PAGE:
The goal to improve upon DVD technology brought about a surprisingly fierce battle to produce “the product” that would replace DVD technology. This race was run primarily between HD DVD technology which was being developed by Toshiba and Blu-ray technology which was being developed by a conglomerate of contributors known as the Blu-ray Disc Association (BDA).
What is Blu-Ray?
Blu-ray technology was developed by a group of developers and contributing companies so as to improve, and ultimately replace DVD technology. A major feature of Blu-Ray technology is that it uses an optical disc and so is not starkly different in appearance to a DVD. It also uses a blue laser to read the data on the disc. This blue ray allows for greater accuracy in accessing data and therefore allows data to packed much closer and tighter together. This means that Blu-ray discs can potentially hold more data than the original DVD.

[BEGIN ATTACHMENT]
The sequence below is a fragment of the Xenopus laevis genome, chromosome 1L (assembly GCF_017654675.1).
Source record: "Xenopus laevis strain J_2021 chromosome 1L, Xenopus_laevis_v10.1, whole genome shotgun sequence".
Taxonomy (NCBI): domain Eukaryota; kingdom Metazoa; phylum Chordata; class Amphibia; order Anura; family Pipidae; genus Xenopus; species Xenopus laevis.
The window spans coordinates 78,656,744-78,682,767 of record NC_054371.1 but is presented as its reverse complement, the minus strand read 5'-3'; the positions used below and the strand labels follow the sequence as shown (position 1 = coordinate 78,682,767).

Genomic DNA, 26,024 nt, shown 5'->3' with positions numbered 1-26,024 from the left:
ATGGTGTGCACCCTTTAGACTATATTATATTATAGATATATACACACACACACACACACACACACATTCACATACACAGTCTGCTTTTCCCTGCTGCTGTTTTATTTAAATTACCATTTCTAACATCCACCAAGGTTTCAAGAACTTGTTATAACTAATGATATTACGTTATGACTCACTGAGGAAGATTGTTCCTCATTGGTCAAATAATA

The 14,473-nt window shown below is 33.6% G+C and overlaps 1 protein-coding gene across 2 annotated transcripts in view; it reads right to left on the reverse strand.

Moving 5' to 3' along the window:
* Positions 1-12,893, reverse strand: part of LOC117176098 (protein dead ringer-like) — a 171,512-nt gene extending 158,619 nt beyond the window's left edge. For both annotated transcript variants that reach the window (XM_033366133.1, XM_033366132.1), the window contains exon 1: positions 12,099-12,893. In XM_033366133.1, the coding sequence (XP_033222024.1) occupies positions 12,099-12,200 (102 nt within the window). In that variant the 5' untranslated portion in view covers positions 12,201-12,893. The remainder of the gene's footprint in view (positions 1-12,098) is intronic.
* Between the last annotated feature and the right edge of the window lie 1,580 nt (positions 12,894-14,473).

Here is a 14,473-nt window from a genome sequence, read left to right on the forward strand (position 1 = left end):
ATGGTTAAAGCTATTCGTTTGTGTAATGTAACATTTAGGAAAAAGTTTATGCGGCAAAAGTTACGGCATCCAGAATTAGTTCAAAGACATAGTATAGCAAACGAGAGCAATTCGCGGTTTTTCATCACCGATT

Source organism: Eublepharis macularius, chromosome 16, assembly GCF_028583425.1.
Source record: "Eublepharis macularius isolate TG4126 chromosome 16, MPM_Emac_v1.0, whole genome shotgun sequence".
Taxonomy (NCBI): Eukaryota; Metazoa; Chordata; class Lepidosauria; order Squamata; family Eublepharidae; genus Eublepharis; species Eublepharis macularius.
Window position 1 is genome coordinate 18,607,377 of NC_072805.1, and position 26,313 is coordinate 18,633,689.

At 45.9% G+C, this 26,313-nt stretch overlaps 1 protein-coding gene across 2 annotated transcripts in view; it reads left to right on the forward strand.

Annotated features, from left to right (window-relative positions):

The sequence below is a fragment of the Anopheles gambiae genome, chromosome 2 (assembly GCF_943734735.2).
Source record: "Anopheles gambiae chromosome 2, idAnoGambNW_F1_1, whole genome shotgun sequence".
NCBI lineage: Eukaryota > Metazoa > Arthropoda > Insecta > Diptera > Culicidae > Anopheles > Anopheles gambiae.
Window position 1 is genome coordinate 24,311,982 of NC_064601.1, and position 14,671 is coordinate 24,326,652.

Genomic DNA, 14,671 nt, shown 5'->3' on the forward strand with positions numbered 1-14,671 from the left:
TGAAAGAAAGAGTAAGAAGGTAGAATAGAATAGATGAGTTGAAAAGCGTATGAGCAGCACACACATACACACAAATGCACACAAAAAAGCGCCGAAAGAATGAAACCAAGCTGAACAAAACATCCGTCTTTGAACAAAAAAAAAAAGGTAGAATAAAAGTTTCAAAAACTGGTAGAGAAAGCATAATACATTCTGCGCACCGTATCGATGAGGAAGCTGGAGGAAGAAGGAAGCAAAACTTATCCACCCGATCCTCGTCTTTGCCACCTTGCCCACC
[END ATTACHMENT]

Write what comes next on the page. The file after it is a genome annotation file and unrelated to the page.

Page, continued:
What is HD DVD?
HD DVD or High-Definition/Density DVD is a technology that is no longer being developed. Like Blu-ray and DVD, it uses an optical disc which is capable of storing very large amounts of data. HD DVD technology made use of a blue laser as opposed to the red laser used in original DVD technology. Although HD DVD was a promising format, over time, it did not manage to gain popular support. This was true especially among manufacturers and retailers, the place where it needed it most. When the majority of the market chose to work with Blu-ray, the development of HD DVD was discontinued.
Blu-ray technology continues to increase in popularity and it is now positioned to be the technology that ultimately replaces the popular DVD format that we have become used to. Other benefits of Blu-ray technology are that it is backward compatible with DVD and CDs. This is excellent because users will be able to avoid having to re-format or re-record their entire CD and DVD collections. It also means that recording older discs over to the new technology will be much easier than has been with previous replacement technologies.